A specter appears to be haunting Europe, but it does not wear red. The recent European elections are the last in a series of electoral results indicating that the ghost has taken a decisively rightwing turn. Of course, “populism” is still used widely by politicians and intellectuals in order to pinpoint this ominous presence that is said to threaten our liberal democracies. However, along with the dubious analytical merits of the term and its questionable political uses, it is becoming increasingly difficult to ignore that the political forces who are on the rise today across Europe have a more concrete ideological identity, which puts them firmly on the (far) right of the political spectrum. This is not to deny that parties such as Rassemblement National in France or Lega Nord in Italy deploy tropes that have come to be identified with populism, notably the use of the “elite/people” binary as a potent demarcation of political reality. Yet, this is effectively integrated into a politics whose defining components are unmistakably rightwing: nationalism, islamophobia, anti-immigration, valorization of order and security. On the other hand, leftist political forces, who have also been accused for the sin of populism, have suffered a notable defeat in the recent elections, this being again part of a wider regression that the (radical) Left has suffered in recent years. If these contrasting fortunes call for an explanation, the term that has been persistently used to lump the far-right and the far-left together is of limited value.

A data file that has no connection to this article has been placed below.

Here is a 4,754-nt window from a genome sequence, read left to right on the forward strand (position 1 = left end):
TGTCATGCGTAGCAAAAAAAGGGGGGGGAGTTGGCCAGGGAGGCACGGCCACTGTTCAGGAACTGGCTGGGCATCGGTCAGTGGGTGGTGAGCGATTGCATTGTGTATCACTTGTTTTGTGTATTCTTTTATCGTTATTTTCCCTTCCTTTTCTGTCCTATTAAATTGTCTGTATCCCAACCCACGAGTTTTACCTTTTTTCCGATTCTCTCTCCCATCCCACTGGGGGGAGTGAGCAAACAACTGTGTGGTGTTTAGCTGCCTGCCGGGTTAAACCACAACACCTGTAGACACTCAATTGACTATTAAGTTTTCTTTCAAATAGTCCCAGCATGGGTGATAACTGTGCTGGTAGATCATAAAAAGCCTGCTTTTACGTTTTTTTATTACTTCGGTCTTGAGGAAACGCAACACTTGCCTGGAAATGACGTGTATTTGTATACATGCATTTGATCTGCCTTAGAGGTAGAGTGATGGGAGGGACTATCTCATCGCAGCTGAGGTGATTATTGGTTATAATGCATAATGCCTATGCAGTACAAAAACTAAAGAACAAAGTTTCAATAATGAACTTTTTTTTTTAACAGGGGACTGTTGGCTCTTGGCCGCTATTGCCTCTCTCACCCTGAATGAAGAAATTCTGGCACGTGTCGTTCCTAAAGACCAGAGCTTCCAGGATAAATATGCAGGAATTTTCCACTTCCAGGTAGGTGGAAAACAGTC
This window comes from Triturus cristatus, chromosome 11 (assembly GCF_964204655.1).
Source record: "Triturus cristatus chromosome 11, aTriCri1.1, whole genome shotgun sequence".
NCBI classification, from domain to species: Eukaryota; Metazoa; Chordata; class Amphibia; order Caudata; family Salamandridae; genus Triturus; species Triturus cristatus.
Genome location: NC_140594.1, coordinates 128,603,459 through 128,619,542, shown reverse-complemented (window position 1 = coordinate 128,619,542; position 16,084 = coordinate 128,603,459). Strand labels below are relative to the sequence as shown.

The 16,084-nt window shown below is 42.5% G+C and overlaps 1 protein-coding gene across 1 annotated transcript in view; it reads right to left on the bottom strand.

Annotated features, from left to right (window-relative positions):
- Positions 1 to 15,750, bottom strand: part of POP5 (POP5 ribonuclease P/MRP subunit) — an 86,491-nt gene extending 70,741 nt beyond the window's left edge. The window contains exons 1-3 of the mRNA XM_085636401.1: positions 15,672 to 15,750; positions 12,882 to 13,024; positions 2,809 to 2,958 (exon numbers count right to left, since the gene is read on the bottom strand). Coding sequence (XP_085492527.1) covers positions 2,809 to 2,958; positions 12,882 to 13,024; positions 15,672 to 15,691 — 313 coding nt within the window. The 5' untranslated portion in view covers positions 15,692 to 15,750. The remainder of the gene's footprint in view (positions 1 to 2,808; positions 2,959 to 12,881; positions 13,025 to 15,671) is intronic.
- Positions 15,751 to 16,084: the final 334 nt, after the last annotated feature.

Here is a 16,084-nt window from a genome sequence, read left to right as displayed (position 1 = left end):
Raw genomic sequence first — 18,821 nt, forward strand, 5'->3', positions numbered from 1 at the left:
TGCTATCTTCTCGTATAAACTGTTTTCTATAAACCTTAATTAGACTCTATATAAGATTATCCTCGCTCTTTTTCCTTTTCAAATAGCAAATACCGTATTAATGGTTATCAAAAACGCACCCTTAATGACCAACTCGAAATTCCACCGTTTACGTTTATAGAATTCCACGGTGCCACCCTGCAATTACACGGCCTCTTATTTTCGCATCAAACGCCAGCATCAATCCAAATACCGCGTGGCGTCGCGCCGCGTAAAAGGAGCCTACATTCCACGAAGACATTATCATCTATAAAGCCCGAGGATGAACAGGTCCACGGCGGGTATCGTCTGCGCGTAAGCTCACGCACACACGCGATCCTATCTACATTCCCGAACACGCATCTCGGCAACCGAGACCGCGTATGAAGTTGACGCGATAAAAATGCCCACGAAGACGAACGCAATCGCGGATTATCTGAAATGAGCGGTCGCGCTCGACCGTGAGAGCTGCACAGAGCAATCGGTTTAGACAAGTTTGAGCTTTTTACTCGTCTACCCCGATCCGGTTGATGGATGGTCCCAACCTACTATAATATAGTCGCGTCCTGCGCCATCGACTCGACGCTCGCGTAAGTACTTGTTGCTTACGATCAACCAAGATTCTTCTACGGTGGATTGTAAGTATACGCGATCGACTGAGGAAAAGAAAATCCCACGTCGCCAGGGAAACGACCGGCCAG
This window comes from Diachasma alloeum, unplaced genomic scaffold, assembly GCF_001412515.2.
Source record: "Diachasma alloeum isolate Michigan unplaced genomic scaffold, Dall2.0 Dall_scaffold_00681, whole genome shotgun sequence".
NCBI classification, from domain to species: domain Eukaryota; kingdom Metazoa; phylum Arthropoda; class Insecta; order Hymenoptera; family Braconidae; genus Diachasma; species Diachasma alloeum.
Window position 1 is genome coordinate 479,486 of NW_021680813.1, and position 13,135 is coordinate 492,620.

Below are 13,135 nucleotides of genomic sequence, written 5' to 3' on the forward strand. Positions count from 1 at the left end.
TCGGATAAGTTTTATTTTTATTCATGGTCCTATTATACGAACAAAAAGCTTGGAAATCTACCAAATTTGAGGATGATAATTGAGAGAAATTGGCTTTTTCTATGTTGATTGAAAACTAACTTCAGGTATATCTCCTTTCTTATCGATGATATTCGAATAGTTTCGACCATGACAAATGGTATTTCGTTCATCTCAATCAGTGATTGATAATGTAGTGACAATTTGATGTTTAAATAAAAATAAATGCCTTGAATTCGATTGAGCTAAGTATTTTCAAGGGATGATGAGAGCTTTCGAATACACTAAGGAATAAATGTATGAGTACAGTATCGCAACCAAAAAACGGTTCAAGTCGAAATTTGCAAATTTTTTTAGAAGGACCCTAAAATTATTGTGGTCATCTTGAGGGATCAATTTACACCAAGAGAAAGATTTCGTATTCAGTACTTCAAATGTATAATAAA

Why is the Far-Right on the Rise?
The scarecrow of “populism” has been frequently placed into a narrative that is also dear to liberal intellectuals and politicians. According to this narrative, the rise of the “populist Right” owes to the putative support it has enjoyed from white workers and more generally from the “native” plebeian elements of European societies. Despite the blessings it delivers, the story goes, the train of development and integration that Europe has been travelling on has left some people behind, exposing them to the propaganda of “ethno-populists”. In a recent article Aaron Winter and Aurelien Mondon have done a great job detailing that this line of explanation is both untenable and class biased. In the last analysis, its essential function is to stigmatize the working classes for political immaturity, as they are consistently being represented to be “carried away” or “duped” by demagogues. Whitewashed, at the same time, are the undemocratic structure of the EU as well as the role of the political, economic and technocratic class in charge. At best, this liberal discourse sustains a lukewarm drive for reform, which is supposed to include the “left-behinds” and, consequently, exorcize the twin ghosts of populism and nationalism.